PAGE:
Characters begin life one-dimensionally: a name on a page, a vague face in the author’s head, and a murky idea where the character’s story will lead them. As you begin to outline or place setting and conflict around your character, he/she gradually assumes two-dimensional form. For the sake of pronoun abuse, let’s say our character is Penelope Grindle. She’s a thirty-one year old accountant from Nevada and has just discovered her sister, we’ll say, Lydia, was bitten by a werewolf.

Penelope has a job and a sister. We know where she lives, and after a few paragraphs, we discover she has short, curly brown hair, a few freckles, and is maybe ten pounds overweight according to societal expectations. Her clothes have a way of hiding her assets and she doesn’t date much since her college boyfriend—let’s say, Scott—dumped her for her best friend. Penelope is quiet until provoked—then she’ll tear your head off. She’s intelligent and witty, if not slightly insecure.

There are writers who are satisfied with this level of development. Penelope's story goes from here, a bit chaotic, undoubtedly, but very much according to plan. She says everything she's supposed to say, according to the author, and does everything she's supposed to do. She nods and frowns and smiles and cries exactly on cue. She falls in love with one of her sister's new werewolf friends, and gets her HEA. The conflict is neatly tied up.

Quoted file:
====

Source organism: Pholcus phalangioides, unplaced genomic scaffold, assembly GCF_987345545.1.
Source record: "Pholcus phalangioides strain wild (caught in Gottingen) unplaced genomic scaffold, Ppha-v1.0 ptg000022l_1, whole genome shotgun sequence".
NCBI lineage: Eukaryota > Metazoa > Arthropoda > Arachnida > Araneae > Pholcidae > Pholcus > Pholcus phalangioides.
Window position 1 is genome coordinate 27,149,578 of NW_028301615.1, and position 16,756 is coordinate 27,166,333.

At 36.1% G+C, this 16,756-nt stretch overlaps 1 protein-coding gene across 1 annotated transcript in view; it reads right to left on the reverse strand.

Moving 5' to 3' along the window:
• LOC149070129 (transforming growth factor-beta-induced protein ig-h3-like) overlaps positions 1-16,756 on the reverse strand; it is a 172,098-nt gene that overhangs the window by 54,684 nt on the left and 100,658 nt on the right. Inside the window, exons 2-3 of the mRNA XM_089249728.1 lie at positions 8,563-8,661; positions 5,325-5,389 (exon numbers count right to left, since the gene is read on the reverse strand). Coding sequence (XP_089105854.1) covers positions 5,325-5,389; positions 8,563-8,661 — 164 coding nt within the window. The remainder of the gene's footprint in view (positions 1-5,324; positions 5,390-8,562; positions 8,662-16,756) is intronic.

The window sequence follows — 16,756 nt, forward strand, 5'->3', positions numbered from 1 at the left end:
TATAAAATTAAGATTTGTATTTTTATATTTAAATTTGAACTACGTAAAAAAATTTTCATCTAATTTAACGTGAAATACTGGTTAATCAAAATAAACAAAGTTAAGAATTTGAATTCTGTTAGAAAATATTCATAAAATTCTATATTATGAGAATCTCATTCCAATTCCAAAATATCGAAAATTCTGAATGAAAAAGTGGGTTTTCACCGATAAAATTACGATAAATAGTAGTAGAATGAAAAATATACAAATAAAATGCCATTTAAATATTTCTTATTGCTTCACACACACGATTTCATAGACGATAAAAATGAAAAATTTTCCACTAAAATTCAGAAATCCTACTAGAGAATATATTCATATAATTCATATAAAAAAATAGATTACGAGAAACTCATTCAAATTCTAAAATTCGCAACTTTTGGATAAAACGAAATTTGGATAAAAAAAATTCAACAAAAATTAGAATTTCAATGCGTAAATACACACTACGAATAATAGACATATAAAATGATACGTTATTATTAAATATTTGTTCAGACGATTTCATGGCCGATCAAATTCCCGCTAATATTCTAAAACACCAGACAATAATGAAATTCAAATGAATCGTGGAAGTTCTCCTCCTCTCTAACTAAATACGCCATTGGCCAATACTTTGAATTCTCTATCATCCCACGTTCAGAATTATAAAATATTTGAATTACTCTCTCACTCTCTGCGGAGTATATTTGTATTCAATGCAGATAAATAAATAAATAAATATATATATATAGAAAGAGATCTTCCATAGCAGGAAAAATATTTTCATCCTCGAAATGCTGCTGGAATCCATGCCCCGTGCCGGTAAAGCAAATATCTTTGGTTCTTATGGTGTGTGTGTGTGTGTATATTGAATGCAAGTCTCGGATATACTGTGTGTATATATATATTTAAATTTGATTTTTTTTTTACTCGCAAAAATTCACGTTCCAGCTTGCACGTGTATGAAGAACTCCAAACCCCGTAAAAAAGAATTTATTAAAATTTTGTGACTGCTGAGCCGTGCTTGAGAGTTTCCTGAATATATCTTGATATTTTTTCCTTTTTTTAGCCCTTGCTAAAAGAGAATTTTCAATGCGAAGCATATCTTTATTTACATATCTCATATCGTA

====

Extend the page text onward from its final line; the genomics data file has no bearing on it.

Does this make Penelope anything more than two dimensional?


Characters who behave are boring to write and, at times, boring to read. I'm not talking about their actual behavior within the manuscript, rather their inability to rebel against the author's wishes. These characters have no heart and soul whatsoever: if they get in trouble, it's the sort of trouble the author intended. For your characters to be truly three-dimensional - that is, to feel like the sort of characters you know and could picture running into on the way to the supermarket - they have to not kowtow to your every demand. You might want to end a scene with sex, but true three dimensional characters have a MUCH better understanding of their world than you do, sorry to say. They know whether or not they want sex or if they'd rather cuddle on the sofa and watch television. They veer off script frequently, and give you the finger when you try to lasso them under control.

Don't be fooled, two-dimensional characters please a good number of readers, and there's nothing wrong with that. I have enjoyed numerous books with characters whose names I couldn't remember the next day, and I've recommended them to others. However, the books to which I return are always the ones that have characters I'm sure caused the author a lot of trouble during the writing process. Those are the ones that stick out and warrant a second, third, fourth, and twelfth read-through. Characters who feel like people - that's the dividing line, and the one toward which I strive every time I start a scene. Whenever my characters take over, I know I'm onto something good.